Founded in the 11th century by Gardrad the Rich, lord of Jarnac, and his wife Rixende, the abbey is occupied by Benedictine monks of Saint-Cybard d'Angoulême before being attached to the clunisienne abbey of Saint-Jean-d 'Angély from 1095 to 1246.
It was at this time, in the thirteenth century, that the church was rebuilt in the 'West Gothic' style.
The abbey suffered the vicissitudes of the Hundred Years War, then the Wars of Religion in the sixteenth century.
Reformed by the Congregation of the Benedictines of Saint-Maur from 1666, the abbey is reborn from its ruins: the convent buildings around the cloister are rebuilt and the liturgical furniture of the church is enriched with remarkable pieces (rood screen, lectern, altarpiece).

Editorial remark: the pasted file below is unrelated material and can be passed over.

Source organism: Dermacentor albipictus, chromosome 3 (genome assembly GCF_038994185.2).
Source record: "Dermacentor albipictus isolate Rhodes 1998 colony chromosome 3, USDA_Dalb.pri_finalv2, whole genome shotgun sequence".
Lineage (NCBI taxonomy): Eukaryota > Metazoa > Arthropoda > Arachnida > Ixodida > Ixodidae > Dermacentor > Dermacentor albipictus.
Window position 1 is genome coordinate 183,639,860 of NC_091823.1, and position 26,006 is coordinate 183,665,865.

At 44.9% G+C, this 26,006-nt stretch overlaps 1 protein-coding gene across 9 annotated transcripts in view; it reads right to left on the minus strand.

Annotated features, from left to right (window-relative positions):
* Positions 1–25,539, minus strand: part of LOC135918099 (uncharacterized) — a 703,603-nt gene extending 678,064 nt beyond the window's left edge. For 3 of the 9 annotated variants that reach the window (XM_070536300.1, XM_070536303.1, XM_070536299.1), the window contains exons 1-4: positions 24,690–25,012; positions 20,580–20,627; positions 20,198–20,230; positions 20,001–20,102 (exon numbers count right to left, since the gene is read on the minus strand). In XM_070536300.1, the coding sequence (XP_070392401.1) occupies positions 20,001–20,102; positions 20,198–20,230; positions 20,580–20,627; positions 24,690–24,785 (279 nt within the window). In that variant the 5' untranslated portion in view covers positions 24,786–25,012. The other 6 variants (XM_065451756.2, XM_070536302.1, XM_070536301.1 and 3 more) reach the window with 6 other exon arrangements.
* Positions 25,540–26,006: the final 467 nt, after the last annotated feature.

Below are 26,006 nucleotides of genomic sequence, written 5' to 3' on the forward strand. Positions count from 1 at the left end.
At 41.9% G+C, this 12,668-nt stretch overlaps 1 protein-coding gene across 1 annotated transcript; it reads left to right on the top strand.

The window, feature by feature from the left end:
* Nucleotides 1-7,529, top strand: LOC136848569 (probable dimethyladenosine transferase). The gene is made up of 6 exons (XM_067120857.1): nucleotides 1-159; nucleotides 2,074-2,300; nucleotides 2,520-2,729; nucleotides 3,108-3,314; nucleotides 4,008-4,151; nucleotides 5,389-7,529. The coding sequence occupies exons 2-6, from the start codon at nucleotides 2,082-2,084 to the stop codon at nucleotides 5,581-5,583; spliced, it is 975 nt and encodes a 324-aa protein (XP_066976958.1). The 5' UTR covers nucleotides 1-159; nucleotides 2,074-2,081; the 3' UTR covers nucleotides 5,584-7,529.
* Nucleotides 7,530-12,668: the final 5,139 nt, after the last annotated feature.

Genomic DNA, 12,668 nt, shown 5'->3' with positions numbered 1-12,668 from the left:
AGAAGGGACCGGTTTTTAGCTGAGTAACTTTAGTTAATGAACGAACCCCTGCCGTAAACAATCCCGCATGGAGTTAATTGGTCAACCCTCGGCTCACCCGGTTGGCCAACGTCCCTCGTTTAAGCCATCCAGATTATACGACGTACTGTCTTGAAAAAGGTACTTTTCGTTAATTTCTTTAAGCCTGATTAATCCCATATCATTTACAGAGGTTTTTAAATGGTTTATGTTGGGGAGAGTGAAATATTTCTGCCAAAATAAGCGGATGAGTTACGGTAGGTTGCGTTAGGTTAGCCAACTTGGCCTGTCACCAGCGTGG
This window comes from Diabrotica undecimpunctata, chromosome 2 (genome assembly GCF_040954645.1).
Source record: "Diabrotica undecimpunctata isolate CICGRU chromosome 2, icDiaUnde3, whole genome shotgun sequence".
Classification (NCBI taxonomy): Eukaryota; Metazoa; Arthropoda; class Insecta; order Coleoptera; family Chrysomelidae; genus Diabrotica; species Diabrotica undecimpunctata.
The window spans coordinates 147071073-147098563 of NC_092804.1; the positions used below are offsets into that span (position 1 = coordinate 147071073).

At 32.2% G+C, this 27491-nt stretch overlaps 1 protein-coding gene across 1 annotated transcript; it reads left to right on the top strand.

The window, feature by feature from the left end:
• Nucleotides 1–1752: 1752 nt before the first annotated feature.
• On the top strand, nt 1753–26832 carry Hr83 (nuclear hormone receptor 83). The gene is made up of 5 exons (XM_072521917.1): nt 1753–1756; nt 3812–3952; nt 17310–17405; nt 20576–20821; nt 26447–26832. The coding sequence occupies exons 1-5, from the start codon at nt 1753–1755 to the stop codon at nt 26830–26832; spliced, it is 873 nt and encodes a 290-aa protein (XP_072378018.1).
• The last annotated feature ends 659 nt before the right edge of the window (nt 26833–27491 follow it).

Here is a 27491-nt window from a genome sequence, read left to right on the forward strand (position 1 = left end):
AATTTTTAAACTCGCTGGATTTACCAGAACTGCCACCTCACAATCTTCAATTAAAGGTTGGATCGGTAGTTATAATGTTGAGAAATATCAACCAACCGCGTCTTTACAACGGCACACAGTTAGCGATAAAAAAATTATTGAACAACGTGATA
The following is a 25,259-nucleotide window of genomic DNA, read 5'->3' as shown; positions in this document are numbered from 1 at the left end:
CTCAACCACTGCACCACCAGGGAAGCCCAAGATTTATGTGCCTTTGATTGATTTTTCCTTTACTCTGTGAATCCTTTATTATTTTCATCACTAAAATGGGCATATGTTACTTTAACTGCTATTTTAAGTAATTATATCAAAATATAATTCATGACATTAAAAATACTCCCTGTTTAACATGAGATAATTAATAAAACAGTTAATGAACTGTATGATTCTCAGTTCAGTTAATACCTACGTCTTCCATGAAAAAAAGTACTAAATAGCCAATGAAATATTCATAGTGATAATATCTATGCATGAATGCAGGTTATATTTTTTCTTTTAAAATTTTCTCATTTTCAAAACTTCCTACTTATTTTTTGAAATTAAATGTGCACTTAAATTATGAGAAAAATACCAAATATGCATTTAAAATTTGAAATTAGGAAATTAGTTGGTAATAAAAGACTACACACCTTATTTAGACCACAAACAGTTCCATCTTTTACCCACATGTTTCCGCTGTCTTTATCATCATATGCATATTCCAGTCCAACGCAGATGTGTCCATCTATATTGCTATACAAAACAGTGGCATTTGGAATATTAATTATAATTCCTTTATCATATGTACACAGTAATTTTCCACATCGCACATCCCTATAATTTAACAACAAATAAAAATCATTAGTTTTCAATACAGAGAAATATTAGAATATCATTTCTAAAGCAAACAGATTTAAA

Sold as a national asset after the French Revolution of 1789, the abbey is used as a farm and is once again experiencing a period of degradation and ruin. The church then knows a better fate because it becomes parish.
In 1947, the Congregation of the Missionary Brothers of Sainte-Thérèse became the owner, revived the places and restored them.
Since the departure of the religious Congregation at the end of 2012, the site is managed by the Association of Friends of Bassac Abbey and the Diocese of Angoulême.
The abbey is the subject of a project of reconversion in cultural and spiritual center with a hotel pole of monastic spirit.